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Heroin Overdose

A heroin overdose is the worst danger that is connected to the use of the drug, as it can potentially be fatal. The most substantial negative effect of heroin use is that using the drug can result in respiratory depression; additionally, if too high of a dose of this powerful opiate is ingested, breathing can stop all together, and the heroin user could potentially suffocate to death. Even chronic heroin addicts who have used this drug for many years can experience a heroin overdose when they use too much of the drug after a period of abstinence.

A heroin overdose can even occur when a person with a long history of heroin use has developed a high tolerance to the powerful opiate, even when they do not change their regular use of the drug. The reason why so many heroin users have the potential to experience a fatal heroin overdose is because there is absolutely no way to determine the exact content or purity level of the illicit drug.

Heroin overdose warning signs can easily be overlooked, as an observer may not realize that these symptoms are far more intense than the "normal" effects of the drug. The heroin user may normally experience symptoms such as slow breathing, dry mouth, lowering of their blood pressure, and a state of dreaminess. When an individual is in the throes of a heroin overdose, their breathing will become increasingly more difficult and then begin to decrease dramatically; additionally, there will be a weakening of the pulse in conjunction with the lowering of the blood pressure.

An observer of a heroin overdose may notice that the user's fingernails and lips will begin to turn blue. The heroin user may also begin to experience severe stomach cramps, when they are in the throes of a heroin overdose, and could also begin to experience hallucinations, disorientation, and possibly death if they are not treated immediately.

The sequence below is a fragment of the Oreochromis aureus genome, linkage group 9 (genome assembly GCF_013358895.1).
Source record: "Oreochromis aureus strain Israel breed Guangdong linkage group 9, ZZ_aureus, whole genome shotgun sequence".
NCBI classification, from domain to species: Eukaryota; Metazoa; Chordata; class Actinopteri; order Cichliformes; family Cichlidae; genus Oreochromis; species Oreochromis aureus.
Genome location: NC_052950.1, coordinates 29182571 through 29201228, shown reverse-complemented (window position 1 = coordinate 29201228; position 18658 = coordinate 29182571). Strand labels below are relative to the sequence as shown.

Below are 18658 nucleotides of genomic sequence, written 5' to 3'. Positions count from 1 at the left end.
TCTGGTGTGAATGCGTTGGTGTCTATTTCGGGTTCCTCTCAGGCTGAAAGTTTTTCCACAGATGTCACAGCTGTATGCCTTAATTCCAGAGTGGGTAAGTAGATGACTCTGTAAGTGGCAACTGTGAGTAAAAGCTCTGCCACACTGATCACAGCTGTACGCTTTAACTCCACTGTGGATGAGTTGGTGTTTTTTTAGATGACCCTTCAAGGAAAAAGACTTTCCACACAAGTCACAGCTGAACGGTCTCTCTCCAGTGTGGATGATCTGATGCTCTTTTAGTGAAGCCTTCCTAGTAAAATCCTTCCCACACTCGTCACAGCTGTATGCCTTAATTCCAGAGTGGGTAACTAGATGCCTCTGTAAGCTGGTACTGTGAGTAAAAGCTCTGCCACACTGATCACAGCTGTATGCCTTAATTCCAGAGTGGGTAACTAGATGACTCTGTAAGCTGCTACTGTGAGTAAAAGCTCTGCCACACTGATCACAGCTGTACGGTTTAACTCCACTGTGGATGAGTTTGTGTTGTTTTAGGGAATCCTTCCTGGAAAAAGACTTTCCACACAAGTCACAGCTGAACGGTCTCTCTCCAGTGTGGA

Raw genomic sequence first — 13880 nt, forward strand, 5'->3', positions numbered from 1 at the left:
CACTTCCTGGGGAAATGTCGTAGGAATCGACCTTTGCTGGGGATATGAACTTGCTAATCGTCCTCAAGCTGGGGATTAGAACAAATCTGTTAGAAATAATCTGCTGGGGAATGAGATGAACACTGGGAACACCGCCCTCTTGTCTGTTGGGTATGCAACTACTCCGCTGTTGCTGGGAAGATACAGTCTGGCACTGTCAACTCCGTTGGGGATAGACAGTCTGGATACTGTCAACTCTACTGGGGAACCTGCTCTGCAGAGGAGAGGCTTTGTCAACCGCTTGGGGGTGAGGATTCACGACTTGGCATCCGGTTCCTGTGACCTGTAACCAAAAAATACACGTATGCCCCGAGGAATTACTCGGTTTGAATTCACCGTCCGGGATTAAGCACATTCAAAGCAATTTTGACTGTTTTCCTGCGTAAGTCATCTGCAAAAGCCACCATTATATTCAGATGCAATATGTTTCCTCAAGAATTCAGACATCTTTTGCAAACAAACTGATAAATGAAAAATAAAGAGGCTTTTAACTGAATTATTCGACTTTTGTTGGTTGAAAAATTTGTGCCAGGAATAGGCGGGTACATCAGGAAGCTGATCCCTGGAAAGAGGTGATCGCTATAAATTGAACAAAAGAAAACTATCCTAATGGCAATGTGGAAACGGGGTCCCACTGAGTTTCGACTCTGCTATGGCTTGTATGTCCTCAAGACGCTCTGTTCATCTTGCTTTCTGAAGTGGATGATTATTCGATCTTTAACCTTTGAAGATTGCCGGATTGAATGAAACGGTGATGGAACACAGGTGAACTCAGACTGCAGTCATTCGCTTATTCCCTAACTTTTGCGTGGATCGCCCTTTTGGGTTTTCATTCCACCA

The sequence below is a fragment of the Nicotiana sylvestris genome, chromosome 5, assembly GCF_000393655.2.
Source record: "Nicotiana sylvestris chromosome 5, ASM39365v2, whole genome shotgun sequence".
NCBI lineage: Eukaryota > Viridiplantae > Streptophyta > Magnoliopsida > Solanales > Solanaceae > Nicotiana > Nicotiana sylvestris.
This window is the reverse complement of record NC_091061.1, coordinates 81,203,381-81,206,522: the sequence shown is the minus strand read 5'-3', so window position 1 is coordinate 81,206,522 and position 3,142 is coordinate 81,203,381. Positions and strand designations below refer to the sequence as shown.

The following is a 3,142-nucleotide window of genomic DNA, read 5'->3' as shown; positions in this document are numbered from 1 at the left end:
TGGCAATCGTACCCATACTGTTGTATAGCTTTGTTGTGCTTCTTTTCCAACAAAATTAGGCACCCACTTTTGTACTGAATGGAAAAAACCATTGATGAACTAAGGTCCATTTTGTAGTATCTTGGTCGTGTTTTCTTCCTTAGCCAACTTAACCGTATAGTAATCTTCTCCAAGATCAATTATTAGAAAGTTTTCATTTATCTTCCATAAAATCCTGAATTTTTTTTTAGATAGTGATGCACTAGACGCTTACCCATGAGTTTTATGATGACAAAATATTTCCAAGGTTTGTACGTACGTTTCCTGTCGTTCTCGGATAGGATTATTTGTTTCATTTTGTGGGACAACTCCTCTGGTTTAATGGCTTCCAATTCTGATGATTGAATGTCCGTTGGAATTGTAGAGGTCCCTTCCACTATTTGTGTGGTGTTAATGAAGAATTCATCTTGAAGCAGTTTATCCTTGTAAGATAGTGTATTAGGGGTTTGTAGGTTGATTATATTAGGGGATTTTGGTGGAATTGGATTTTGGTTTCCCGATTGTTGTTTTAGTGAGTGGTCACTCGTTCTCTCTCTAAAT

The most common cause of a heroin overdose is related to the adverse effects that occur when an user combines heroin with other types of central nervous system depressants, such as alcohol or benzodiazepines. Heroin overdose deaths have commonly been reported to occur when an individual that is drinking alcohol ingests even the smallest dose of heroin. A person who uses heroin should never combine this powerful opiate with any type of alcoholic beverage; this is a fact that cannot possibly be overstated.

Another often deadly heroin drug combination is most commonly referred to as the "speedball"; this concoction represents the combination of heroin and cocaine. Speedballs have been reported to be extremely dangerous, but the harmful effects of this combination of drugs are primarily related to the negative side effects of the cocaine.

A heroin overdose can cause many long term health problems, such as chronic pulmonary disease, cardiovascular complications, and liver and kidney disease. Viruses and various other types of infections may take up permanent residence in the blood or in various different organs of the body, as a direct result of a heroin overdose.